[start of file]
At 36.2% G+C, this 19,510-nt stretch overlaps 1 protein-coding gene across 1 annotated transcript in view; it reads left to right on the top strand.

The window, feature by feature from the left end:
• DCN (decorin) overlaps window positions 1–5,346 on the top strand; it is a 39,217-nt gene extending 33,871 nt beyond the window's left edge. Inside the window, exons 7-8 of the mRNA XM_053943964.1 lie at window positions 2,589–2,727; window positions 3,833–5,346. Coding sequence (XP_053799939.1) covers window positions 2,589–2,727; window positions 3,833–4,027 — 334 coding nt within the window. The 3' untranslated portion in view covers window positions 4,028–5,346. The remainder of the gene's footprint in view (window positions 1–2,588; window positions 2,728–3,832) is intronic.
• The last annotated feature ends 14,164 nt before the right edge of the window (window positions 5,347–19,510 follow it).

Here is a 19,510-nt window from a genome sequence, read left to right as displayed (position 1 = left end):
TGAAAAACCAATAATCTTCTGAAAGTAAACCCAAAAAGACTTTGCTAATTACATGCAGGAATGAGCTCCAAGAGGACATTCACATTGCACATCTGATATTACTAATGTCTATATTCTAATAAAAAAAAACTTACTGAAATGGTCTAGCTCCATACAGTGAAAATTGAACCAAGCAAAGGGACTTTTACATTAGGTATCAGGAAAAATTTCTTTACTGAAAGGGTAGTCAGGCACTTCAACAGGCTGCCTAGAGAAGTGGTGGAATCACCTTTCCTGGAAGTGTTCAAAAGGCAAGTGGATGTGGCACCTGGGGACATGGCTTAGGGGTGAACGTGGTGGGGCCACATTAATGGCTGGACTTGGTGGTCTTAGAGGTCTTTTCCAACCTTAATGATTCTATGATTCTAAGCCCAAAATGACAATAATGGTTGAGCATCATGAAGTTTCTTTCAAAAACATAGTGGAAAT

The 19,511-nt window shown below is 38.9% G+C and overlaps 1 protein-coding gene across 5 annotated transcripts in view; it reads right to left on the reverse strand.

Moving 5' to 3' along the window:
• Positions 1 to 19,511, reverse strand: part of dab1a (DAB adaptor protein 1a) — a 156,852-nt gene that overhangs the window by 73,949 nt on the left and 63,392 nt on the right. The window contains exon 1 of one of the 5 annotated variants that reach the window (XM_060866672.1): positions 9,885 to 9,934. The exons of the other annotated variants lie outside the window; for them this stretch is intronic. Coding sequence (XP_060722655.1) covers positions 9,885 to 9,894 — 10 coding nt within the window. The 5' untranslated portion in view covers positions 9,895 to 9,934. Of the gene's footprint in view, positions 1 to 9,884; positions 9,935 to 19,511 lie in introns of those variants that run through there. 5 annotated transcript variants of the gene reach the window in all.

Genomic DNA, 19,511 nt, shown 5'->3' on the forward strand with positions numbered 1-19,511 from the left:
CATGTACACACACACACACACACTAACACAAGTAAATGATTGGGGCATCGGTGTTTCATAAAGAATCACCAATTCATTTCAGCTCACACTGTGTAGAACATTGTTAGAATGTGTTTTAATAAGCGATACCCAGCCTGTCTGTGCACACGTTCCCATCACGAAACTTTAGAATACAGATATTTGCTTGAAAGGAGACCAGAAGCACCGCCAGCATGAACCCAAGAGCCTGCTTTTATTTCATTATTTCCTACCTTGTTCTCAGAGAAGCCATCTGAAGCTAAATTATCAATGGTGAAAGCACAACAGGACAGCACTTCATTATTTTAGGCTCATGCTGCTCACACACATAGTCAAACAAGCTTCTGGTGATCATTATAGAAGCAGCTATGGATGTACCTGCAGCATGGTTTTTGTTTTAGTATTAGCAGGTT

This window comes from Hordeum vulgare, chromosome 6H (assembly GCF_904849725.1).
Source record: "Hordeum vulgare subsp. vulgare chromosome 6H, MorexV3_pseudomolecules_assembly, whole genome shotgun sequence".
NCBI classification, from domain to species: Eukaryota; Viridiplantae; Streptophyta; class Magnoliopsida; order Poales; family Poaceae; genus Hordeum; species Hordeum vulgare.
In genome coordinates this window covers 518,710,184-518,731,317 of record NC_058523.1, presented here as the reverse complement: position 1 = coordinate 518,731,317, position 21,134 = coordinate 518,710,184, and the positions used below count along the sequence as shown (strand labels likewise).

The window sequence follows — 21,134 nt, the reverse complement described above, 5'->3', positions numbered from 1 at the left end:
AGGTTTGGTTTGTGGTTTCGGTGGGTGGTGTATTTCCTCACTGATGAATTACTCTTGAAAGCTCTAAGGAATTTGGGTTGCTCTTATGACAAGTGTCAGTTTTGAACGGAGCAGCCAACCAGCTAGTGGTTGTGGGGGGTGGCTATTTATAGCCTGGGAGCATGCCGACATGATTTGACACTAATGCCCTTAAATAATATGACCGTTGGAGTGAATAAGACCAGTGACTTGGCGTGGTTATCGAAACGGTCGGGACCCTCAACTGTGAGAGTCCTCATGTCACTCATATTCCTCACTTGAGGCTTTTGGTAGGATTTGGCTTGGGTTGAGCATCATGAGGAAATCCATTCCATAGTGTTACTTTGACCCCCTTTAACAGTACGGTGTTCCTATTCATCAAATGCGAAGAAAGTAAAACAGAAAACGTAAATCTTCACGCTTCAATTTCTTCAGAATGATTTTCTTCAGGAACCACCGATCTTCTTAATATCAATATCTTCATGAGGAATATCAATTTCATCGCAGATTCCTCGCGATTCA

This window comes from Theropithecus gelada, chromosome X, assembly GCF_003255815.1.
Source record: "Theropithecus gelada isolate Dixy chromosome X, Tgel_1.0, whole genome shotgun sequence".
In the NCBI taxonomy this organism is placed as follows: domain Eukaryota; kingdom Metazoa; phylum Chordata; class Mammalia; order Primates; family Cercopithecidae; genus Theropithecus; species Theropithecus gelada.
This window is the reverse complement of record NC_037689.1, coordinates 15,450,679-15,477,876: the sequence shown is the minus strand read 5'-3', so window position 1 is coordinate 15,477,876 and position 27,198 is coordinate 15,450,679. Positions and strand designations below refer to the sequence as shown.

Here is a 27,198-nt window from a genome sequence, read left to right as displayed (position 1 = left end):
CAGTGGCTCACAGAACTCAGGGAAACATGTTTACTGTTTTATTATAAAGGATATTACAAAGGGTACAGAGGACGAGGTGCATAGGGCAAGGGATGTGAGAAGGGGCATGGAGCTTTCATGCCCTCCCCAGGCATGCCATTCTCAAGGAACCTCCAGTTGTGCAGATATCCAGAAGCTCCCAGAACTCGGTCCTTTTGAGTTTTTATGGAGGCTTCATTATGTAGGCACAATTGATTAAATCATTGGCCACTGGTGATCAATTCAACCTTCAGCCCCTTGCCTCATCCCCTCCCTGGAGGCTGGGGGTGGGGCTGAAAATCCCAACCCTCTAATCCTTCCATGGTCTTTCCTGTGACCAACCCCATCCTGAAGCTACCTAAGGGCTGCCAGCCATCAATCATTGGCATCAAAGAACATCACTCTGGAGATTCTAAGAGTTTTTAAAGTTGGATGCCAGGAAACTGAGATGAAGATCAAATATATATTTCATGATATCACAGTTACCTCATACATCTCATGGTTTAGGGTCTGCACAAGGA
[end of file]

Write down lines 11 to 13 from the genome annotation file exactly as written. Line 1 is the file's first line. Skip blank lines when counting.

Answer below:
CATGTACACACACACACACACACTAACACAAGTAAATGATTGGGGCATCGGTGTTTCATAAAGAATCACCAATTCATTTCAGCTCACACTGTGTAGAACATTGTTAGAATGTGTTTTAATAAGCGATACCCAGCCTGTCTGTGCACACGTTCCCATCACGAAACTTTAGAATACAGATATTTGCTTGAAAGGAGACCAGAAGCACCGCCAGCATGAACCCAAGAGCCTGCTTTTATTTCATTATTTCCTACCTTGTTCTCAGAGAAGCCATCTGAAGCTAAATTATCAATGGTGAAAGCACAACAGGACAGCACTTCATTATTTTAGGCTCATGCTGCTCACACACATAGTCAAACAAGCTTCTGGTGATCATTATAGAAGCAGCTATGGATGTACCTGCAGCATGGTTTTTGTTTTAGTATTAGCAGGTT

This window comes from Hordeum vulgare, chromosome 6H (assembly GCF_904849725.1).
Source record: "Hordeum vulgare subsp. vulgare chromosome 6H, MorexV3_pseudomolecules_assembly, whole genome shotgun sequence".